StorageOS Volume Guide

Follow the recipes on this page to create your first PVC (Persistent Volume Claim) using StorageOS. StorageOS implements dynamic provisioning, so the creation of a PVC will automatically provision a PV (PersistentVolume) that can be used to persist data written by a Pod.

Create the PersistentVolumeClaim

  1. You can find the basic examples in the StorageOS use-cases repository, in the 00-basic directory.

    git clone https://github.com/storageos/use-cases.git storageos-usecases
    cd storageos-usecases/00-basic
    

    PVC definition

    apiVersion: v1
    kind: PersistentVolumeClaim
    metadata:
      name: my-vol-1
    spec:
      storageClassName: "fast" # StorageOS StorageClass
      accessModes:
        - ReadWriteOnce
      resources:
        requests:
          storage: 5Gi
    

    The above PVC will dynamically provision a 5GB volume using the fast StorageClass. This StorageClass was created during the StorageOS install and triggers creation of a PeristentVolume by StorageOS.

    For installations with CSI, you can create multiple StorageClasses in order to specify default labels.

    apiVersion: storage.k8s.io/v1
    kind: StorageClass
    metadata:
      name: storageos-replicated
    provisioner: csi.storageos.com # Provisioner when using CSI
    parameters:
      fsType: ext4
      pool: default
      storageos.com/replicas: "1" # Enforces 1 replica for the Volume
    
      # Change the Namespace below if StorageOS doesn't run in kube-system
      csi.storage.k8s.io/node-publish-secret-namespace: kube-system       # Namespace that runs StorageOS Daemonset
      csi.storage.k8s.io/provisioner-secret-namespace: kube-system        # Namespace that runs StorageOS Daemonset
      csi.storage.k8s.io/controller-publish-secret-namespace: kube-system # Namespace that runs StorageOS Daemonset
      csi.storage.k8s.io/node-publish-secret-name: csi-node-publish-secret
      csi.storage.k8s.io/provisioner-secret-name: csi-provisioner-secret
      csi.storage.k8s.io/controller-publish-secret-name: csi-controller-publish-secret
    

    The above StorageClass has the storageos.com/replicas label set. This label tells StorageOS to create a volume with a replica. Adding StorageOS feature labels to the StorageClass ensures all volumes created with the StorageClass have the same labels. For simplicities sake this example will use unreplicated volumes.

    apiVersion: v1
    kind: PersistentVolumeClaim
    metadata:
      name: my-vol-1
    spec:
      storageClassName: "storageos-replicated" # Reference to the StorageClass
      accessModes:
        - ReadWriteOnce
      resources:
        requests:
          storage: 5Gi
    

    You can also choose to add the label in the PVC definition rather than the StorageClass. The PVC definition takes precedence over the SC.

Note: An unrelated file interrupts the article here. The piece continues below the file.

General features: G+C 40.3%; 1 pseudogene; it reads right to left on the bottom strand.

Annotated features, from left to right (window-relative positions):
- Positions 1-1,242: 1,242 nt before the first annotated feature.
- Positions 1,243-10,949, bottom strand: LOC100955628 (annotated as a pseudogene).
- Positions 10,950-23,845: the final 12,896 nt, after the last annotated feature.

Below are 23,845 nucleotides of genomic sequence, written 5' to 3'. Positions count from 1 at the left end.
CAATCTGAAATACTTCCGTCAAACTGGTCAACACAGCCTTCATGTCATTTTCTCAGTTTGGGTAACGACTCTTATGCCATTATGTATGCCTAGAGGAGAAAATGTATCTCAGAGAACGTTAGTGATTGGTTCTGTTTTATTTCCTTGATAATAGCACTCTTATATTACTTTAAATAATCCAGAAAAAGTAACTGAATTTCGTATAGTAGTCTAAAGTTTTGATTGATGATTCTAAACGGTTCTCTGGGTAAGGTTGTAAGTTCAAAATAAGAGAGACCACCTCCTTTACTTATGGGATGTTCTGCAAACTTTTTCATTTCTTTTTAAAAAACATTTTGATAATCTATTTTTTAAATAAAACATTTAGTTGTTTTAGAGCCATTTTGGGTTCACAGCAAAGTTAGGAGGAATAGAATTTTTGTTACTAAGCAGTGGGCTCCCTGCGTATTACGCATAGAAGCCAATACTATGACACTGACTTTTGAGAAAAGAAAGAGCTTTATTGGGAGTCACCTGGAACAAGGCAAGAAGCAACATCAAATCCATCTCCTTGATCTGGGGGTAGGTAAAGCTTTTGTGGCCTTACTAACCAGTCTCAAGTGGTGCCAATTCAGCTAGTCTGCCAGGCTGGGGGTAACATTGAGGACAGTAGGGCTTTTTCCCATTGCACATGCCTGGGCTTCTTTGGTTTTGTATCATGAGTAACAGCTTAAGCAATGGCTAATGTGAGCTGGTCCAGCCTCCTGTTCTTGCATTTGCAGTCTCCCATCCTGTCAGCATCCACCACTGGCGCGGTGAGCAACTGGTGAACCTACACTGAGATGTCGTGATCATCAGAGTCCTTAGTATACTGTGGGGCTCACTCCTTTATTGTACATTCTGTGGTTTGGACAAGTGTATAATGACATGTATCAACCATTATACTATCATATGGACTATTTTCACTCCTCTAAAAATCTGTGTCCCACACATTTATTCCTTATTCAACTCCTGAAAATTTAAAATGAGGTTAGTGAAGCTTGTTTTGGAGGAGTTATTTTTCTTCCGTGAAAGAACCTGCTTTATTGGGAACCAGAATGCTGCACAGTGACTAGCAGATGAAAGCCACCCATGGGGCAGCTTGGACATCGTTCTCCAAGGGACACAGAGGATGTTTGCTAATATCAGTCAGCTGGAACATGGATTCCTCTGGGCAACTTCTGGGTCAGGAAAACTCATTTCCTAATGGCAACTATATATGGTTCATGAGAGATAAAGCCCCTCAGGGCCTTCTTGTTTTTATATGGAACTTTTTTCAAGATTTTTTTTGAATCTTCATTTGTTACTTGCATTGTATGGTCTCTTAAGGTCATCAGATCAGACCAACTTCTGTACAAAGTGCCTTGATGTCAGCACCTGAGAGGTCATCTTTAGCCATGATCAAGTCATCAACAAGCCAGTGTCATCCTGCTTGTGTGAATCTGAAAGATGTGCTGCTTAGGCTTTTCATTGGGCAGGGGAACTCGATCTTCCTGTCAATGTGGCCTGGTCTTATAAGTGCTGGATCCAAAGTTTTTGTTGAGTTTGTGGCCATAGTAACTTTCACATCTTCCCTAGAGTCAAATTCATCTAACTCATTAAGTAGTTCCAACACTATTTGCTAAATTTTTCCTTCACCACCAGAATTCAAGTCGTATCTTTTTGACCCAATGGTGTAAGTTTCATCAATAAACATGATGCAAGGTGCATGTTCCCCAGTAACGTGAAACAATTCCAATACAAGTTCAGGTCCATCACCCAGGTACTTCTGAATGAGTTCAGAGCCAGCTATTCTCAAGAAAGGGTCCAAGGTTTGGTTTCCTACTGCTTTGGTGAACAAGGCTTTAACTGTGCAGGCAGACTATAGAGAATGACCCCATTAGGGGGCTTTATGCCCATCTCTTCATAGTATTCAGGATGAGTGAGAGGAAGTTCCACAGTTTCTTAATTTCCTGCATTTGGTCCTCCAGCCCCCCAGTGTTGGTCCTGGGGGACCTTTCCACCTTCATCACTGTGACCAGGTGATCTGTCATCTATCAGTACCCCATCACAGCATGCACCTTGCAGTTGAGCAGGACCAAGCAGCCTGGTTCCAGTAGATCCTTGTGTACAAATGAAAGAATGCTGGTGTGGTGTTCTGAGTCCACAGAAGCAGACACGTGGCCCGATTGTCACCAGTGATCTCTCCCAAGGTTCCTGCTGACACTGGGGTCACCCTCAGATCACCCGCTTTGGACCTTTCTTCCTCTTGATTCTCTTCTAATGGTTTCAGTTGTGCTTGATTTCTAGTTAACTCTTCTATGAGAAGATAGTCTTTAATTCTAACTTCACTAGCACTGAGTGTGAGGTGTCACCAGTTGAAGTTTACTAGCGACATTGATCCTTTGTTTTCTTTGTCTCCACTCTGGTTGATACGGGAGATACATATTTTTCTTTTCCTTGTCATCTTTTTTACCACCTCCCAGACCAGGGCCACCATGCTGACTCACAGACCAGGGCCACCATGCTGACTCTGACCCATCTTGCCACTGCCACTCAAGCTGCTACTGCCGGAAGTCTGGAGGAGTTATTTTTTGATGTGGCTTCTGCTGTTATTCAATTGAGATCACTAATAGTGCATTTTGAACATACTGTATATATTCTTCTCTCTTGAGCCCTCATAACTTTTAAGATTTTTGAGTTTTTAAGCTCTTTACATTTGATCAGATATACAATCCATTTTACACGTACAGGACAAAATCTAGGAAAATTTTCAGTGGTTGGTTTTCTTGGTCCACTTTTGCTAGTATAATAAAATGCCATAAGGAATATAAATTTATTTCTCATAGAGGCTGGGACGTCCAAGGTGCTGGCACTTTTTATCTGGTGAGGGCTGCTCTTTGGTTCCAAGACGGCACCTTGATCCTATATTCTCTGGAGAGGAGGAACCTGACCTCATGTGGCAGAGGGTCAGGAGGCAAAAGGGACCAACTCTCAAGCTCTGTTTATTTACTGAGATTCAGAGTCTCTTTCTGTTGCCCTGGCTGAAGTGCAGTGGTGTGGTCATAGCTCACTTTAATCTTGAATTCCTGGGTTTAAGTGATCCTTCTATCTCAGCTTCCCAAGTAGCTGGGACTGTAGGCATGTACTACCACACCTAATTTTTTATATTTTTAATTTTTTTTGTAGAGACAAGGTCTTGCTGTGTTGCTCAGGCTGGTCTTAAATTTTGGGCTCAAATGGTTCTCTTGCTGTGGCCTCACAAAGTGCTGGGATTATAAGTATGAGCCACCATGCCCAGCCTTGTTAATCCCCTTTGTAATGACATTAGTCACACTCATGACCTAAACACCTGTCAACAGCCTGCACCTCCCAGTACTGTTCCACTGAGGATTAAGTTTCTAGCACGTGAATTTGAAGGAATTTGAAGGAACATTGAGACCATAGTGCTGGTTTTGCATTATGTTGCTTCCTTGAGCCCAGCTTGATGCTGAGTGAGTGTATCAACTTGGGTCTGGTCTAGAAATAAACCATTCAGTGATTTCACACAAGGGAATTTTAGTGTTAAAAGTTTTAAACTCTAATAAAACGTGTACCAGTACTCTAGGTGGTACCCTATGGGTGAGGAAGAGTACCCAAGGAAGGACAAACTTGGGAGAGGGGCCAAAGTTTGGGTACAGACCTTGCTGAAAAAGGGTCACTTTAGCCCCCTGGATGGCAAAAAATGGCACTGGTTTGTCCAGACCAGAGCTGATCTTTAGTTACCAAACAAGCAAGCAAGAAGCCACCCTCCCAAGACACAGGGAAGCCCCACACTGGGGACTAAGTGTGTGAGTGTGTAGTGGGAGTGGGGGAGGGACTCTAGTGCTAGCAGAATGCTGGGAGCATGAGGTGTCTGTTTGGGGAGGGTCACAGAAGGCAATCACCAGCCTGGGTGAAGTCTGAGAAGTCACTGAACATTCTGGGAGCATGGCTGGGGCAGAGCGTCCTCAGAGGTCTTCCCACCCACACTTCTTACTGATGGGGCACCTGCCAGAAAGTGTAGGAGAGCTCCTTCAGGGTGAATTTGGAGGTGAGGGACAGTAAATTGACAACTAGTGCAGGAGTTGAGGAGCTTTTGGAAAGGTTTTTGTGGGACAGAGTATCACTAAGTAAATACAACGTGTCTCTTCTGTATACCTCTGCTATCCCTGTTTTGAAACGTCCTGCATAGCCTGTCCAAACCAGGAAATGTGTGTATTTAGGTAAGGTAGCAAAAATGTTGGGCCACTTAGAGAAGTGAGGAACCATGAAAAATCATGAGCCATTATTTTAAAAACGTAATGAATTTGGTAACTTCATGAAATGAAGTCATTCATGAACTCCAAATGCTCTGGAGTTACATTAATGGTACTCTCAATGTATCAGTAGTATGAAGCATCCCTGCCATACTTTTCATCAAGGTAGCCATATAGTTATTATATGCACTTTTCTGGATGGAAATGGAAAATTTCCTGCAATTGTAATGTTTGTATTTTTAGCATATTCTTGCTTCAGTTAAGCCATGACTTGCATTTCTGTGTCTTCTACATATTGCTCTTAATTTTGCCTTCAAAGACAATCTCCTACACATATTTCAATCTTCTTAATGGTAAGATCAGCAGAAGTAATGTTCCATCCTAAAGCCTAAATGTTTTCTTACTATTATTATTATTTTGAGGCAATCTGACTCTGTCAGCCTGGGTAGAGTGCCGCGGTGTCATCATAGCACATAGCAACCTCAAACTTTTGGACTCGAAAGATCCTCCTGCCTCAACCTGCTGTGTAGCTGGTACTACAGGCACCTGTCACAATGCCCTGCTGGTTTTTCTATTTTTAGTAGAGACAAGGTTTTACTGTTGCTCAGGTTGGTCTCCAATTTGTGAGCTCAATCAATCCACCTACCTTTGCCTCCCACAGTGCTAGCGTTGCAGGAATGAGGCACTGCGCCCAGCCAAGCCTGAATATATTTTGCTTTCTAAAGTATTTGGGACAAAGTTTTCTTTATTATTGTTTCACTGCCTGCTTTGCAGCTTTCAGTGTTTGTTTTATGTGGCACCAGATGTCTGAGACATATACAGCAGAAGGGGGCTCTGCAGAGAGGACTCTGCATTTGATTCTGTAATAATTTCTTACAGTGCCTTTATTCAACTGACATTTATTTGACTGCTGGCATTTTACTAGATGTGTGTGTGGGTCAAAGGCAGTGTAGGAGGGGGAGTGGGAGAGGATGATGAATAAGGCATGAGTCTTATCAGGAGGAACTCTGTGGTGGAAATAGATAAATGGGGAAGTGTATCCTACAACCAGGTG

apiVersion: v1
    kind: PersistentVolumeClaim
    metadata:
      name: my-vol-1
      labels:
          storageos.com/replicas: "1"
    spec:
      storageClassName: "fast"
      accessModes:
        - ReadWriteOnce
      resources:
        requests:
          storage: 5Gi
    

    The above PVC has the storageos.com/replicas label set. This label tells StorageOS to add a replica for the volume that is created. For the sake of keeping this example simple an unreplicated volume will be used.

  2. Move into the examples folder and create a PVC using the PVC definition above.

    $ # from storageos-usecases/00-basic
    $ kubectl create -f ./pvc-basic.yaml
    

    You can view the PVC that you have created with the command below

    $ kubectl get pvc
    NAME         STATUS   VOLUME                                     CAPACITY   ACCESS MODES   STORAGECLASS   AGE
    pvc-1     Bound    pvc-f8ffa027-e821-11e8-bc0b-0ac77ccc61fa   5Gi        RWO            fast           1m
    
  3. Create a pod that mounts the PVC created in step 2.

    $ kubectl create -f ./pod.yaml
    

    The command above creates a Pod that uses the PVC that was created in step 1.

    apiVersion: v1
    kind: Pod
    metadata:
      name: d1
    spec:
      containers:
        - name: debian
          image: debian:9-slim
          command: ["/bin/sleep"]
          args: [ "3600" ]
          volumeMounts:
            - mountPath: /mnt
              name: v1
      volumes:
        - name: v1
          persistentVolumeClaim:
            claimName: pvc-1
    

    In the Pod definition above volume v1 references the PVC created in step 2, and is mounted in the pod at /mnt. In this example a debian image is used for the container but any container image with a shell would work for this example.

  4. Confirm that the pod is up and running

    $ kubectl get pods
    NAME      READY   STATUS    RESTARTS   AGE
    d1        1/1     Running   0          1m
    
  5. Execute a shell inside the container and write some contents to a file

    $ kubectl exec -it d1 -- bash
    [email protected]:/# echo "Hello World!" > /mnt/helloworld
    [email protected]:/# cat /mnt/helloworld
    Hello World!
    

    By writing to /mnt inside the container, the StorageOS volume created by the PVC is being written to. If you were to kill the pod and start it again on a new node, the helloworld file would still be avaliable.

    If you wish to see more use cases with actual applications please see our Use Cases documentation.